Janie Gets Married (1946)
Janie Gets Married is a 1946 American comedy film directed by Vincent Sherman and written by Agnes Christine Johnston. The film stars Joan Leslie, Robert Hutton, Edward Arnold, Ann Harding, Robert Benchley and Dorothy Malone. The film was released by Warner Bros. on June 22, 1946.
This is a sequel to 1944's Janie. Hutton, Arnold, Harding and Benchley reprise their earlier roles, but Leslie replaces actress Joyce Reynolds in the title role.
Singapore is a 1947 American romance film directed by John Brahm and starring Fred MacMurray and Ava Gardner. The film was remade as Istanbul (1957) with the location moved to Turkey, and Errol Flynn and Cornell Borchers in the starring roles.
Bedford Springs (2013)
Two men flee their small town after killing their mother.
That Night with You (1945)
That Night With You is a 1945 American film starring Susanna Foster.
At one stage the film was known as Once Upon a Dream.
Years after his daughter is mutilated and his wife killed in a bomb attack, Carlos seeks revenge.
Curse of the Stone Hand (1965)
Curse of the Stone Hand is a 1965 horror film created by movie producer Jerry Warren by editing together two 1940s Chilean films, La casa está vacía, a 1945 film directed by Carlos Schlieper, and La dama de la muerte, a 1946 film directed by Carlos Hugo Christensen.
The Taste of Apple Seeds (2013)
Iris inherits the family house and memories come to the surface.
Way of Life (2012)
Michael finds a valuable piece of art in the garbage, sells it at auction, and builds a hospital in one of the most remote areas of India.
Filmmaker Jonathan Zwick exposes Iceland's continued participation in commercial whale harvesting of the endangered finback whale.
Four Jacks and a Jill (1942)
Four Jacks and a Jill is a 1942 musical comedy film starring Ray Bolger, Anne Shirley, June Havoc and Desi Arnaz.
It lost $113,000.
Zombies of Mora Tau (1957)
Zombies of Mora Tau (a.k.a. The Dead That Walk) is a 1957 black-and-white zombie horror film from Columbia Pictures, produced by Sam Katzman, directed by Edward L. Cahn, that stars Gregg Palmer, Autumn Russel, Joel Ashley, Morris Ankrum, and Marjorie Eaton. The screenplay was written by George H. Plympton and Bernard Gordon. Zombies of Mora Tau was released on a double bill with another Katzman-produced film, The Man Who Turned to Stone (1957).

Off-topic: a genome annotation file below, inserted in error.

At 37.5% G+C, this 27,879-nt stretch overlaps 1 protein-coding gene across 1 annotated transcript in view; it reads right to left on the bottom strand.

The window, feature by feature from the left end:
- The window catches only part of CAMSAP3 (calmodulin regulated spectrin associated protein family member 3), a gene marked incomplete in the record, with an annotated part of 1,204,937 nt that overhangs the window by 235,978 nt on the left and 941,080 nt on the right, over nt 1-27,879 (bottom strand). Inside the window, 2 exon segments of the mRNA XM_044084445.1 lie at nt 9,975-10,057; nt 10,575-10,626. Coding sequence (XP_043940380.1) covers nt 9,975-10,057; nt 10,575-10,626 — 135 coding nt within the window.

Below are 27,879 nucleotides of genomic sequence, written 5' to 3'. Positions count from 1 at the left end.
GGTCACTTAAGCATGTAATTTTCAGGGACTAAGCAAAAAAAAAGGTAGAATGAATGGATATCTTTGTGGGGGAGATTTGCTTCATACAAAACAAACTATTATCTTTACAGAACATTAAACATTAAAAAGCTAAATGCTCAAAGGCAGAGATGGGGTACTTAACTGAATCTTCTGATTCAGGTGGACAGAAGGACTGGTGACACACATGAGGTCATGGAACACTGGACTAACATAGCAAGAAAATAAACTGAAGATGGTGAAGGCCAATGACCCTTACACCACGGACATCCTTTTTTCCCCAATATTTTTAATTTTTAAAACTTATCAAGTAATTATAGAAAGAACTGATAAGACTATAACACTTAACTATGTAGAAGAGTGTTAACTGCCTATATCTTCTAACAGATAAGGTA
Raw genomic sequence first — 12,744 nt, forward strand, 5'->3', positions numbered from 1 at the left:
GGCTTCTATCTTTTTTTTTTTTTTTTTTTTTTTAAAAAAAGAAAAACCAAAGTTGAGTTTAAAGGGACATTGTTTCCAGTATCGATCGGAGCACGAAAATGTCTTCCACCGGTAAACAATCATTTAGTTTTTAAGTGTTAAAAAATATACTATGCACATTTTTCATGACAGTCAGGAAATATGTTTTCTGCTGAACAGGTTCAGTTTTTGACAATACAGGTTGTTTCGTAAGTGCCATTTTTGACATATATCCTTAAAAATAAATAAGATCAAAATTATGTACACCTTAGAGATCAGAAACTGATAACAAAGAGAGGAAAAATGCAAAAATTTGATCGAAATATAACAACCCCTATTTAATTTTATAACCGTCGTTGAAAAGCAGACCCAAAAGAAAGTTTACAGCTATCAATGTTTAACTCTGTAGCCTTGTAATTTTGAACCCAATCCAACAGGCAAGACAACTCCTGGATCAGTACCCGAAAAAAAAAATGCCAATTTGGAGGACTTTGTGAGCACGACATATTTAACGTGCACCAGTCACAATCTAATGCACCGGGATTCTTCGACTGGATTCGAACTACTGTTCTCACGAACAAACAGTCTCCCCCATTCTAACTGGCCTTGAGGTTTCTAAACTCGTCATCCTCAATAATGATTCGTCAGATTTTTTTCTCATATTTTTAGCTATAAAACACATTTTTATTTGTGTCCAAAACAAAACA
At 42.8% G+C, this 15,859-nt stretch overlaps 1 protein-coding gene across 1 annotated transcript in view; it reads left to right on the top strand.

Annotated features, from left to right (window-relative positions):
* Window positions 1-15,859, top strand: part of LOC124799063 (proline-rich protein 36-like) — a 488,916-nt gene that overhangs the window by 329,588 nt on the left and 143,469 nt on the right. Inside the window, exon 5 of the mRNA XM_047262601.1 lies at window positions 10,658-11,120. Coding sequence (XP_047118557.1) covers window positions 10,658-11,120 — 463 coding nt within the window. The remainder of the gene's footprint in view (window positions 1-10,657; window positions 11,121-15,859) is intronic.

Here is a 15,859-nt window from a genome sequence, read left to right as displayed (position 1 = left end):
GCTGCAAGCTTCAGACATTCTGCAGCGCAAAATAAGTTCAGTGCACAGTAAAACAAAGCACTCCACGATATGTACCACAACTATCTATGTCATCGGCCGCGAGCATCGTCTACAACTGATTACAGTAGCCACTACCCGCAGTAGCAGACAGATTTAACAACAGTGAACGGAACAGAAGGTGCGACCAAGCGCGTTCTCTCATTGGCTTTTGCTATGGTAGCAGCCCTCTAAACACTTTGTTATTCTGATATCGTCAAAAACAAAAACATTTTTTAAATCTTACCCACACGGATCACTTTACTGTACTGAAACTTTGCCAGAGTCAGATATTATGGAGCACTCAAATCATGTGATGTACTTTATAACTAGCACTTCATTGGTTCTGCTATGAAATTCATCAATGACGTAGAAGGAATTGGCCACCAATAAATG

A happily married gay couple (Bruce L. Hart, Peter Szeliga) is unaware that their houseguest (Dylan Vox) has a secret agenda.
Wagon Wheels Westward (1945)
Wagon Wheels Westward is a 1945 American Western film in the Red Ryder film series directed by R. G. Springsteen and written by Earle Snell. The film stars Wild Bill Elliott, Robert Blake, Alice Fleming, Linda Stirling, Roy Barcroft and Emmett Lynn. The film was released on December 21, 1945, by Republic Pictures.
Rincón de Darwin (2013)
After his girlfriend breaks up with him, a man (Jorge Temponi) and two companions (Jorge Esmoris, Carlos Frasca) embark on a road trip to a remote area of Uruguay.
East of Borneo (1931)
For the art publication, see East of Borneo (magazine).
East of Borneo (1931) is an American Pre-Code adventure film directed by George Melford, co-written by Edwin H. Knopf and Dale Van Every, starring Rose Hobart, Charles Bickford, Georges Renavent, Lupita Tovar, and Noble Johnson, and released by Universal Studios.
In 1936, artist Joseph Cornell edited this feature film into his short experimental film Rose Hobart which runs about 19 minutes.
Thief of Baghdad (1979)
An "Arabian Nights" thief (Steve Reeves) faces fire, flood and temptation to find a blue rose needed to save a princess (Giorgia Moll).
How Do I Love Thee? (1970)
How Do I Love Thee? is a 1970 American comedy-drama film directed by Michael Gordon. It stars Jackie Gleason and Maureen O'Hara and is based on Peter De Vries's 1965 novel Let Me Count the Ways.
All Things Ablaze (2014)
A visceral look at the violence of the Ukrainian protests of 2013-14.
Get Back (2015)
A look at the musical outpourings of nearly 60 years worth of Liverpool music, from the post war years through today.
Humpback Whales (2015)
From the waters of Alaska, Hawaii and the remote islands of Tonga, scientists research how these giant mammals communicate, sing, feed, play and take care of their young while migrating 10,000 miles every year.
Meathead Goes Hog Wild (2015)
A young man trying to prove he is a good person gives in to his primitive urges.
Anytime, Anywhere (2011)
Engaeyum Eppothum is a 2011 Tamil romantic drama road film written and directed by Tamil film debutant M. Saravanan, who had earlier directed the Telugu film Ganesh Just Ganesh. Starring Jai, Anjali, Sharwanand and Ananya, it was produced by A. R. Murugadoss in association with Fox Star Studios, marking the studio's entry into Tamil cinema. Engeyum Eppodhum illustrates two love stories—one set against the backdrop of Chennai and the other in Tiruchi—which join together in the climax. The film released on 16 September 2011, to very positive reviews, going on to become a critical and commercial success. The film was dubbed into Telugu as Journey and released on 16 December 2011. Later remade into Kannada as Endendu Ninagagi.
Don't Just Lie There, Say Something! (1973)
The Government of the day is introducing a Law and Order Bill to combat permissiveness. Sir William Mainwaring-Brown is the main spokesperson for the Bill, and is being assisted by his Under-Secretary, Barry Ovis. Problems arise when a group of protestors decide to kidnap and drug them, taking photos of them in compromising situations. Barry is kidnapped on his wedding day, whilst the Minister avoids the group and has made plans to spend the night with a lady who is not his wife. With people so keen to expose him, how will he get away with it?
The Feather Fairy (1985)
The Feather Fairy (Slovak: Perinbaba) is a 1985 adaptation of a Brothers Grimm's Mother Hulda short story directed by Slovak director Juraj Jakubisko. A fairy tale about a grandma who cares for snow and a boy who isn't afraid of death.